Stevanovich has been away for a few days, which means I can’t communicate with Erik, who is demolishing the conservatory. The two Daves come rushing home from school to join in, and I’d like to have a word with him about health and safety. I also want get him to do something about the wobbly kitchen floor. When I walk across it, everything clinks. It’s like being on a boat. Yesterday I called him in, and tried to demonstrate, jumping up and down on the floorboards, and putting my hands over my ears. He looked at me in complete bewilderment.
Then I saw a picture of Stevanovich on Facebook. He was wearing jeans and a pink aertex shirt, lying in a foetal position on a pavement somewhere. Someone called Russian Princess had posted it. There were 62 “likes” and one comment, which was in Russian.
I looked at Russian Princess’s page. It was all in Russian. The profile photo was of a large, succulent strawberry. I went back to curled-up, pink-shirted figure. He looked small and alone, and my irritation was tempered with concern. I commented, “Where are you, Stevanovich? Could you please get in touch?” Then I looked back at the picture of the strawberry.
I went swimming with my friend Tish, and told her I’d been wresting with time travel. She said I should look at Ouspensky. I went to the laundrette with A New Model of the Universe. It was totally packed, people waiting to put their dirty washing into machines. I perched on the end of a bench, next to a large woman drinking a can of Lucozade, and opened the book at the Introduction.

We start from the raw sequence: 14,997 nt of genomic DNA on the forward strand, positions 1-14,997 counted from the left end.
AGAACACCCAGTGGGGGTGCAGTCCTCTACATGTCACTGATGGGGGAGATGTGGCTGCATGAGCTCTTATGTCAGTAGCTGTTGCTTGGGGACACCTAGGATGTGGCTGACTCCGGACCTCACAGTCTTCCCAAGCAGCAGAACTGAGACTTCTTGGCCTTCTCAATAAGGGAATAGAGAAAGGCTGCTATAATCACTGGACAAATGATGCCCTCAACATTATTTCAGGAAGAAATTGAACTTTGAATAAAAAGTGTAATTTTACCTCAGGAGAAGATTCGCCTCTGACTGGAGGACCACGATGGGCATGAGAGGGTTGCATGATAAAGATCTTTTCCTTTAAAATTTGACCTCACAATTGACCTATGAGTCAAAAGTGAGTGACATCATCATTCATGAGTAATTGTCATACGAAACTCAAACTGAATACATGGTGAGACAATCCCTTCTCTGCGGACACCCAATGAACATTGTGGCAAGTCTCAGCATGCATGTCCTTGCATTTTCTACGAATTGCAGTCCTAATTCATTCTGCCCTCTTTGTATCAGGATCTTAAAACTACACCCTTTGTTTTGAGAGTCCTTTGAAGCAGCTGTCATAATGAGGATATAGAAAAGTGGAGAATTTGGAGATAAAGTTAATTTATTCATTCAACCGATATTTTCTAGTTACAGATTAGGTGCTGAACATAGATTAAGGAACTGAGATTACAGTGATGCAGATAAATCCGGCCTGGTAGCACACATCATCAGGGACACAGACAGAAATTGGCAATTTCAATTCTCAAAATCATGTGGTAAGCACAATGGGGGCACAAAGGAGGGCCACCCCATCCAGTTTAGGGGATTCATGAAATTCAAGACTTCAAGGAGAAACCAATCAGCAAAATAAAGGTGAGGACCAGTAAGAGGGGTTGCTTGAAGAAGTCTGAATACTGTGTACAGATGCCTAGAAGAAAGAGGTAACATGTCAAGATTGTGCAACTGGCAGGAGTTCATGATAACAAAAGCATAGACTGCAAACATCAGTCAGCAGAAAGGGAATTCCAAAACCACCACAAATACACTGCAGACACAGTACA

There exist moments in life, separated by long intervals of time, but linked together by their inner content, and by a certain sensation peculiar to them.
Like my memories of laundrettes… I let the book lie in my lap, and started reading all the signs. There are loads, mainly saying all the things you’re not allowed to do, like eat, or drink, or put trainers in the machines. I stared at the one headed EMERGENCY – ACT QUICKLY – DELAY CAN BE FATAL. There was lots of writing underneath, but the print was too small for me to read.
One of the machines stopped, and the people waiting fixed their eyes on it. A woman with pink dreadlocks opened the door and grasped what looked like a dead sheep. It was very big, and wouldn’t fit through the door. She wrestled with it, swearing under her breath, until eventually it shot out, and she staggered backwards and the thing fell to the floor.
“No carpets,” said the woman next to me, scrunching up her Lucozade can.
“Says who?” They both looked up at the signs. There didn’t seem to be one saying no carpets. The Lucozade woman sucked her teeth and pulled her bag of washing towards the empty machine.
“That’s my machine!” said Pink Dreadlocks, hastily unloading another rug from a black binbag and stuffing it in.
“No carpets! Tell her!” Lucozade looked over at the Shadowy Attendant, who was sitting in a cupboard, at a tiny desk. The Shadowy Attendant looked round – we could see spectacles glinting in the dark – but then slammed the cupboard door shut. Pink Dreadlocks was furiously feeding the machine with pound coins. Lucozade cursed, and threw her can at the cupboard door.
I decided to come back again later. Back at home, I looked at the picture of Stevanovich, and the Russian comment. Then Facebook offered to translate it, to which I agreed.
Darling! Are you drunk or dead?